Alaskans would lose their permanent fund dividends for good and the state eventually would raid the fund itself without a plan to deal with the state's financial problems, according to former Gov. Jay Hammond.
At a press conference Tuesday in downtown Juneau, Hammond said if nothing is done to fill the budget gap, which threatens to exhaust the Constitutional Budget Reserve in the next few years, the Legislature will be forced to dip into Alaska Permanent Fund earnings.
"And even though the Legislature may say, 'I'm going to protect it; we're not going to do that,' the courts will compel them to do it because the constitutional stipulation says you must balance the books," Hammond said.
Tuesday's press conference was the second stop for Hammond, who is campaigning for Lt. Gov. Fran Ulmer, the Democratic candidate for governor. Hammond said Ulmer is the best candidate to solve the state's fiscal crisis.
Ulmer worked as a policy advisor in Hammond's Republican administration in the 1970s. Despite differences in party affiliation, the former GOP governor encouraged Republicans and independents to forget about partisan labels and cast their votes in the Nov. 5 election based on their own best interests.
Hammond, who served from 1974-82, isn't the only former governor who has broken party ties in the campaign.
Former Democratic Gov. Bill Sheffield has supported the Republican gubernatorial candidate Frank Murkowski, Alaska's junior U.S. senator.
Sheffield, Alaska's governor from 1982-86, said the state has a mentality of "managing the decline" when there is still a lot of opportunity for development that would help raise revenues.
He said if elected, Murkowski would be a voice for growth and work to develop untapped oil resources in the state. With economists projecting two years until the fiscal gap depletes the state's budget reserve, Sheffield said there is still time to create revenues without taxing Alaskans.
"Those fields would be brought on-line very quickly," Sheffield said, noting that the financial revenues would help mitigate the impact of the state's fiscal gap.
"I think we have some time to see what can be done about more income and the budget and how we're going to get more income," he said. "We don't have a lot of time ... but I think we have a couple years, and I think those things should be tried first."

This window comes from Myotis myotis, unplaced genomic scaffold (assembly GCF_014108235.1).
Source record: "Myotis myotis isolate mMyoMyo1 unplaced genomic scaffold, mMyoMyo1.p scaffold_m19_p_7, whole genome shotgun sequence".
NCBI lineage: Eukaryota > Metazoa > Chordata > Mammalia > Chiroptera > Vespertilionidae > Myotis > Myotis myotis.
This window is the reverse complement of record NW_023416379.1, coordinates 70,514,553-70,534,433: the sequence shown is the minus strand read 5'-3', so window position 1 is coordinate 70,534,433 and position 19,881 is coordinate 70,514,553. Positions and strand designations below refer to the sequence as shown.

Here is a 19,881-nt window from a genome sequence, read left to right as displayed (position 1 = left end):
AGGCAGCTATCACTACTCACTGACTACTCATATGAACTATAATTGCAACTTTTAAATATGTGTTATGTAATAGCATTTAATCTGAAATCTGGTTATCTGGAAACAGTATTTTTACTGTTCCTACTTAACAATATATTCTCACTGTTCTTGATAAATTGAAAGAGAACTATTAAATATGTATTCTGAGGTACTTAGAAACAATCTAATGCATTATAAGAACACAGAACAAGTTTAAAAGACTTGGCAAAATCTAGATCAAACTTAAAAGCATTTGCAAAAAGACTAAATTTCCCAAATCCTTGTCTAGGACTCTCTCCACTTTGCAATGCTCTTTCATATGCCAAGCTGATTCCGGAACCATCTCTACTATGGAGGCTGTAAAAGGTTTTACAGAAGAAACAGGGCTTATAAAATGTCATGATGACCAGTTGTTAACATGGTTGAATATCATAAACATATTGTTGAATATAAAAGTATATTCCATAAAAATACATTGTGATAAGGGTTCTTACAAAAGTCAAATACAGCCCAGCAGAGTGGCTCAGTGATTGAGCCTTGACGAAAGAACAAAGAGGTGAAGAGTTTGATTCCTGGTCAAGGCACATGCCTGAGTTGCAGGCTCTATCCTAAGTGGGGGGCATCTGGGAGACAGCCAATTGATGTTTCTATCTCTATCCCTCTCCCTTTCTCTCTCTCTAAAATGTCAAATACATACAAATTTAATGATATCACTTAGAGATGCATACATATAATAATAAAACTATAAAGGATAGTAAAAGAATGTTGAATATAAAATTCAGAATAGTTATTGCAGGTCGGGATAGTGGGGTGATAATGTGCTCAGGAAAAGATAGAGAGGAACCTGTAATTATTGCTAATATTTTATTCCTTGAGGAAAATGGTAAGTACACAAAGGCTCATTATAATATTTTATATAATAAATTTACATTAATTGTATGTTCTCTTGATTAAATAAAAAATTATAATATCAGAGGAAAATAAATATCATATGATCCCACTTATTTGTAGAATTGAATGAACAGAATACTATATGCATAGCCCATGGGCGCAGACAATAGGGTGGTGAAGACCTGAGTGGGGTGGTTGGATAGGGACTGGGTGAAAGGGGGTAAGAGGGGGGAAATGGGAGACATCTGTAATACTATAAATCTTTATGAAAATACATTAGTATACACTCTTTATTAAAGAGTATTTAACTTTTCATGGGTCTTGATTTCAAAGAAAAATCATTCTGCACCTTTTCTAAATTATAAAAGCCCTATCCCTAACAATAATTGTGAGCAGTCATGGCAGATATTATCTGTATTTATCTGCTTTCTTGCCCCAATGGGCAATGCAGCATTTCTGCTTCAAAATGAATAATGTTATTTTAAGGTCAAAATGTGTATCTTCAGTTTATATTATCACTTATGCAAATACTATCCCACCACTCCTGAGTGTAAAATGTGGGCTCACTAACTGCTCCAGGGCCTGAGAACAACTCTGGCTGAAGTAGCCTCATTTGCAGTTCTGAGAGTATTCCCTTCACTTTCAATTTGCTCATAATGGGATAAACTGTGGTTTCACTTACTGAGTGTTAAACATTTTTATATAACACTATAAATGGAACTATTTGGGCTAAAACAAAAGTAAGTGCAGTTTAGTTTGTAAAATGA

Murkowski campaign manager Gregg Renkes told The Associated Press that Murkowski agrees with Ulmer on the endowment approach.
"The endowment approach has a lot of merit as a mechanism for protecting the long-term integrity of the fund," Renkes told the AP.
Sheffield said Murkowski's service as a former commissioner of economic development in the mid-'60's makes him more knowledgeable about the economics of the state than his Democratic opponent is.
And as a Republican working with a GOP-led Legislature, Murkowski also would be in a better position to move legislation on divisive issues such as subsistence, Sheffield said.
Hammond, who was governor when the permanent fund was created, has been an ardent supporter of protecting the state's oil-wealth savings account.
He said Ulmer's support of an endowment approach to managing the fund would help protect the dividend program in the long term. The plan would limit the amount that could be withdrawn in any one year to 5 percent of the fund's total market value.
Ulmer said the plan, which has been endorsed by the Alaska Permanent Fund Corp.'s board of trustees, would institutionalize inflation-proofing of the fund and provide a better prediction of the fund's yearly payout.
Yearly dividends are now determined by a five-year average of the fund's performance.
Inaction would lead to a raid on the fund, Hammond said.
"Any reduction in dividends has exactly the same effect as imposing a flat dollar amount income tax on every Alaskan," Hammond said. "The destitute, the children and the multi-millionaire would pay exactly the same. That makes no sense at all."
Timothy Inklebarger can be reached at firstname.lastname@example.org.
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